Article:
What is unreasonable behaviour? Should map reading arguments suffice?
Failing to wash up the dishes, a few too many drinks at the pub and arguing about directions may be part of many typical marital ups and downs. When it comes to divorce proceedings, these scenarios can qualify as a ground for divorce as â€˜unreasonable behavioursâ€™. In the very recent divorce of 51-year-old Nalini Howell from her 60-year-old husband Mark, an argument about poor map reading skills when the couple got lost on their way to a wine-tasting in Burgundy was held to be sufficient unreasonable behaviour to justify the granting of a decree nisi. Mark Howell opposed the grounds of divorce and argued that the row lasted only a few minutes but was the basis of the wifeâ€™s application. Despite Mark Howellâ€™s assertions that theirs was a long and loving marriage that could continue despite the odd marital tiff, Lord Justice Thorpe decided that the marriage had irretrievably broken down. Mrs Howell later said that the marriage had broken down earlier and that the trip to Burgundy was a last ditch attempt to see if the marriage could work.
There is only one ground for divorce in England & Wales i.e. “irretrievable breakdown” of the marriage but this breakdown must be proved by evidence of one of five “facts”:-
2. Unreasonable behaviour
4. Two yearsâ€™ separation with consent
5. Five yearsâ€™ separation without consent
Of these, unreasonable behaviour is the most popular â€˜factâ€™ for irretrievable breakdown.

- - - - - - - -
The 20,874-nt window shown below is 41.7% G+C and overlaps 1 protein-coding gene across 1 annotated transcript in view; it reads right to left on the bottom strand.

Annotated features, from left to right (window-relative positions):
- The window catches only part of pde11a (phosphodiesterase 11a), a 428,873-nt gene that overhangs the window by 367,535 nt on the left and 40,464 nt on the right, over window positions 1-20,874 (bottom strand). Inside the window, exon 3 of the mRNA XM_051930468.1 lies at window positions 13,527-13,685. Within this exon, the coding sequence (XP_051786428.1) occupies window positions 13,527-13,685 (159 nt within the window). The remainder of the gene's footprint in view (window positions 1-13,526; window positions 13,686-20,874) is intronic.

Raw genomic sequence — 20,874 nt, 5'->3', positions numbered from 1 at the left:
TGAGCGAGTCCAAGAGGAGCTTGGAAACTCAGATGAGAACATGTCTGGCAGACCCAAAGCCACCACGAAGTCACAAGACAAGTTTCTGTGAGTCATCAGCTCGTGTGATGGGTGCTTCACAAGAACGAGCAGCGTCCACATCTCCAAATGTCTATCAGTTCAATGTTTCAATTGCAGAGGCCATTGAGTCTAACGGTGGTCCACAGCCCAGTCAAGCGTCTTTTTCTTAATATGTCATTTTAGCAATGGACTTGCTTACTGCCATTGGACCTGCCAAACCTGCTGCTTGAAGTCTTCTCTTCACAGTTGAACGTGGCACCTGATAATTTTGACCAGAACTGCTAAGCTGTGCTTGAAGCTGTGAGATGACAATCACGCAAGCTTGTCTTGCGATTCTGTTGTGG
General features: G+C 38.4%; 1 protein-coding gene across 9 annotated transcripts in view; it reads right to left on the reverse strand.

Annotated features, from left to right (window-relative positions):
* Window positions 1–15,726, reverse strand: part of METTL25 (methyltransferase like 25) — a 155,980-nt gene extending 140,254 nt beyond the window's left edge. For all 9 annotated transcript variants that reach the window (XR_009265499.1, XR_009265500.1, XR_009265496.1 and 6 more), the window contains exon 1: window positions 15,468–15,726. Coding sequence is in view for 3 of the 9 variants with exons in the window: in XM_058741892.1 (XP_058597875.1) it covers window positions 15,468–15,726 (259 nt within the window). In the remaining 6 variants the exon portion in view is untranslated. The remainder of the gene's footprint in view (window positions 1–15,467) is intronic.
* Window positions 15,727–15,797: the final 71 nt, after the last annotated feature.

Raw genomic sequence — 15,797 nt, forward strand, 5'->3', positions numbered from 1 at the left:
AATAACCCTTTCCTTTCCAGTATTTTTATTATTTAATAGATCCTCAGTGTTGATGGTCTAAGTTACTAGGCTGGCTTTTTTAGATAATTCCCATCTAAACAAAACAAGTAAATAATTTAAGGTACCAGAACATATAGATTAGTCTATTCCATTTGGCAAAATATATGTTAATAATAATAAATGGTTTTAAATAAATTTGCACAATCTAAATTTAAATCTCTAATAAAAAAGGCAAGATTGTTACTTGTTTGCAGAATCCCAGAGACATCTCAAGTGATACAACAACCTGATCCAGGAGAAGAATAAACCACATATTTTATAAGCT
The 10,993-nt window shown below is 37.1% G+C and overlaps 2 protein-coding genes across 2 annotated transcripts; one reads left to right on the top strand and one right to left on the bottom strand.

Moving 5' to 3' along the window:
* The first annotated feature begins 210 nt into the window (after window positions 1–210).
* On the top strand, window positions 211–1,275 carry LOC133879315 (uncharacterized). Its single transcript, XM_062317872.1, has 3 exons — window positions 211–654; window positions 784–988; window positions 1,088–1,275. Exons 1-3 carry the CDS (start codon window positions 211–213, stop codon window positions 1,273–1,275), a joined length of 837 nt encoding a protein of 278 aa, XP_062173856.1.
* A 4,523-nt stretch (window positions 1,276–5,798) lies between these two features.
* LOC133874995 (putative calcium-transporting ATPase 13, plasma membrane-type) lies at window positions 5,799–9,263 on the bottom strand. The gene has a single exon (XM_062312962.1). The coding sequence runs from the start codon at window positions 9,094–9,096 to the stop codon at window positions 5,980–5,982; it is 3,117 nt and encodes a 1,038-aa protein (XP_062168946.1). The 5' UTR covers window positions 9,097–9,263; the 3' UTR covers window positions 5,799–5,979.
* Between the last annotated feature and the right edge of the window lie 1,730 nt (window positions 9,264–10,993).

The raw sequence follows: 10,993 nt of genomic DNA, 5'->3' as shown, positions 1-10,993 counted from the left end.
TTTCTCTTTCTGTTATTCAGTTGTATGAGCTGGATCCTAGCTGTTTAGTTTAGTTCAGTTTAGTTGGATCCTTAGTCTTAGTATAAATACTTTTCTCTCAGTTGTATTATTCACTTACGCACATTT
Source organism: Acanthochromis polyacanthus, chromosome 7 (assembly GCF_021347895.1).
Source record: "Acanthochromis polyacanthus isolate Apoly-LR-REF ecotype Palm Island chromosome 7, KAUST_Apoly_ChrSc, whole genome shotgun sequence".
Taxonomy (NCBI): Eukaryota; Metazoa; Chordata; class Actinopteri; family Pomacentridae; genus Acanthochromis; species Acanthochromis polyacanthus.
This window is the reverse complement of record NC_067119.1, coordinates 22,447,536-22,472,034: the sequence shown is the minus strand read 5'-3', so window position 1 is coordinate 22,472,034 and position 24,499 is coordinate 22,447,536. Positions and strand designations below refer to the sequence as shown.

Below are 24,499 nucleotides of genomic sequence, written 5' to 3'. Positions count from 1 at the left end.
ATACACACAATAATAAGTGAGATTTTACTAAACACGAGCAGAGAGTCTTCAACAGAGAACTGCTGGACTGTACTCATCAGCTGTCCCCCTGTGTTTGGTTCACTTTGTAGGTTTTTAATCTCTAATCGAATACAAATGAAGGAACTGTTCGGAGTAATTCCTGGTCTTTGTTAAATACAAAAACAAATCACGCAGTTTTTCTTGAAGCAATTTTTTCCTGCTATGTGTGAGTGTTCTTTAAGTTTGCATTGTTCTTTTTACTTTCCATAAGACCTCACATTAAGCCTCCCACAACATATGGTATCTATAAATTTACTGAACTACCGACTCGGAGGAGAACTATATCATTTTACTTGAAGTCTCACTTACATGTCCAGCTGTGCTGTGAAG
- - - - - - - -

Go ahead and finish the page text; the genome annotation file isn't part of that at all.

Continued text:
Fairly insignificant and â€˜normalâ€™ behaviours can be deemed unreasonable behaviour. The courts look at the cases subjectively. Typical examples of unreasonable behaviour include lack of marital affection, too little marital sex, and on the other hand too much sex can be unreasonable (e.g. having sex 7 times per night every night). Cases vary from the unpleasant, such as a husband picking his toenails, to the mundane, such as a spouse wanting to prepare healthy, nutritious meals.
The courts adopt a flexible attitude to interpreting behaviour as â€˜unreasonableâ€™. Clearly, there will be cases when the couples drift apart and wish to divorce without satisfying the facts of separation, desertion or adultery. In those cases, arguing unreasonable behaviour may be the best option for securing a divorce. Unfortunately, this means arguing that one party is at fault, and risks causing offence and bad feeling between parties. In a recent case Susan Rae, a policewoman, argued against her husbandâ€™s decree nisi for unreasonable behaviour saying that their arguments did not constitute â€˜unreasonableâ€™ and were part of normal marital squabbling. She was keen to point out that both parties still liked each other. In the case, Lord Justice Thorpe lamented the fact divorce law means one spouse or the other must be shown to be at fault and that the marriage had to be dissected in such a painful way.
On 24 March 2012 Sir Nicholas Wall, the then President of the Family Division, said in his speech at the annual conference of Resolution (an organisation of family lawyers that promotes dealing with family matters in a non confrontational way) that he believes no fault divorce should be introduced in England and Wales.
Until this is the case, unreasonable behaviour will continue to be popular with petitioners and petty arguments about, for example, map reading will continue to be cited as a basis for those seeking a divorce.
Most Resolution lawyers are in favour of no fault divorce. However whilst the present law stands Resolution lawyers try and take the heat of divorce proceedings by ensuring allegations are as mild as possible and that a draft petition is sent to the other party for approval prior to issuing the proceedings in court.
Katherine Sirrell contact firstname.lastname@example.org
Anthony Gold Family Law Department
All qualified family lawyers in Anthony Goldâ€™s family department are Resolution members.